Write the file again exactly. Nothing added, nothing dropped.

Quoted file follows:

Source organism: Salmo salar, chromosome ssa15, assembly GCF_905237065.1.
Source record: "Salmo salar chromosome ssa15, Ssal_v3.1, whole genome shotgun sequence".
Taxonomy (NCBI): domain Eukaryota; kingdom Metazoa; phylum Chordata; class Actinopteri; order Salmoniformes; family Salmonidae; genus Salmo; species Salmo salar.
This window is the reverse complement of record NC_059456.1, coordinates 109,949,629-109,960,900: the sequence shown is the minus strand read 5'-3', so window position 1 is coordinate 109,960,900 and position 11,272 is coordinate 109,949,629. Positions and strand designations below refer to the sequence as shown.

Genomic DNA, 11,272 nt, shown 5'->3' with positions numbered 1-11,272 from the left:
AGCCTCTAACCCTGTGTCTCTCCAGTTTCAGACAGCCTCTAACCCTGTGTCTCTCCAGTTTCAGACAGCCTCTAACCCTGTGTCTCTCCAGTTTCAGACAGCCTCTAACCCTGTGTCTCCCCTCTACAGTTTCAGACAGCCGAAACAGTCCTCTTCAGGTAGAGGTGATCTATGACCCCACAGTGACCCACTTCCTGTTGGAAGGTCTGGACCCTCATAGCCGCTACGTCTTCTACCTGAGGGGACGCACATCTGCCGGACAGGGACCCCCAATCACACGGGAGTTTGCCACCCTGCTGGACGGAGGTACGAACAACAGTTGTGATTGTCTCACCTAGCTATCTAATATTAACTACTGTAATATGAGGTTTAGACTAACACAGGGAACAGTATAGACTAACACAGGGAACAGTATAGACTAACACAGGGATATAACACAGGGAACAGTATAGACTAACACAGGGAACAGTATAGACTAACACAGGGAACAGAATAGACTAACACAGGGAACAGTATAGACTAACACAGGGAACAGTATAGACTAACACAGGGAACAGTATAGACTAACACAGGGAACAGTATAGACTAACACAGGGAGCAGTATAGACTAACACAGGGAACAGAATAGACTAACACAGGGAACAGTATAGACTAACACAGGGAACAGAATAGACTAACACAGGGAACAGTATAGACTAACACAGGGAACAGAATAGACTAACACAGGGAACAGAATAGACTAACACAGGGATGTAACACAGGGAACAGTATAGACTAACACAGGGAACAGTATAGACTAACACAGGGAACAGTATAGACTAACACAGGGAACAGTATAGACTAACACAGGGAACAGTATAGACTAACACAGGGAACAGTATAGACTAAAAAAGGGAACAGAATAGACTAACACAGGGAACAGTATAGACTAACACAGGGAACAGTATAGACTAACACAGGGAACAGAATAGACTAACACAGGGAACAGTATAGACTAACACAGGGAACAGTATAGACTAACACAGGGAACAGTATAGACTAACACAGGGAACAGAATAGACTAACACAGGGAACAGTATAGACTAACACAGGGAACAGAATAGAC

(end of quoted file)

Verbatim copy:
Source organism: Salmo salar, chromosome ssa15, assembly GCF_905237065.1.
Source record: "Salmo salar chromosome ssa15, Ssal_v3.1, whole genome shotgun sequence".
Taxonomy (NCBI): domain Eukaryota; kingdom Metazoa; phylum Chordata; class Actinopteri; order Salmoniformes; family Salmonidae; genus Salmo; species Salmo salar.
This window is the reverse complement of record NC_059456.1, coordinates 109,949,629-109,960,900: the sequence shown is the minus strand read 5'-3', so window position 1 is coordinate 109,960,900 and position 11,272 is coordinate 109,949,629. Positions and strand designations below refer to the sequence as shown.

Genomic DNA, 11,272 nt, shown 5'->3' with positions numbered 1-11,272 from the left:
AGCCTCTAACCCTGTGTCTCTCCAGTTTCAGACAGCCTCTAACCCTGTGTCTCTCCAGTTTCAGACAGCCTCTAACCCTGTGTCTCTCCAGTTTCAGACAGCCTCTAACCCTGTGTCTCCCCTCTACAGTTTCAGACAGCCGAAACAGTCCTCTTCAGGTAGAGGTGATCTATGACCCCACAGTGACCCACTTCCTGTTGGAAGGTCTGGACCCTCATAGCCGCTACGTCTTCTACCTGAGGGGACGCACATCTGCCGGACAGGGACCCCCAATCACACGGGAGTTTGCCACCCTGCTGGACGGAGGTACGAACAACAGTTGTGATTGTCTCACCTAGCTATCTAATATTAACTACTGTAATATGAGGTTTAGACTAACACAGGGAACAGTATAGACTAACACAGGGAACAGTATAGACTAACACAGGGATATAACACAGGGAACAGTATAGACTAACACAGGGAACAGTATAGACTAACACAGGGAACAGAATAGACTAACACAGGGAACAGTATAGACTAACACAGGGAACAGTATAGACTAACACAGGGAACAGTATAGACTAACACAGGGAACAGTATAGACTAACACAGGGAGCAGTATAGACTAACACAGGGAACAGAATAGACTAACACAGGGAACAGTATAGACTAACACAGGGAACAGAATAGACTAACACAGGGAACAGTATAGACTAACACAGGGAACAGAATAGACTAACACAGGGAACAGAATAGACTAACACAGGGATGTAACACAGGGAACAGTATAGACTAACACAGGGAACAGTATAGACTAACACAGGGAACAGTATAGACTAACACAGGGAACAGTATAGACTAACACAGGGAACAGTATAGACTAACACAGGGAACAGTATAGACTAAAAAAGGGAACAGAATAGACTAACACAGGGAACAGTATAGACTAACACAGGGAACAGTATAGACTAACACAGGGAACAGAATAGACTAACACAGGGAACAGTATAGACTAACACAGGGAACAGTATAGACTAACACAGGGAACAGTATAGACTAACACAGGGAACAGAATAGACTAACACAGGGAACAGTATAGACTAACACAGGGAACAGAATAGAC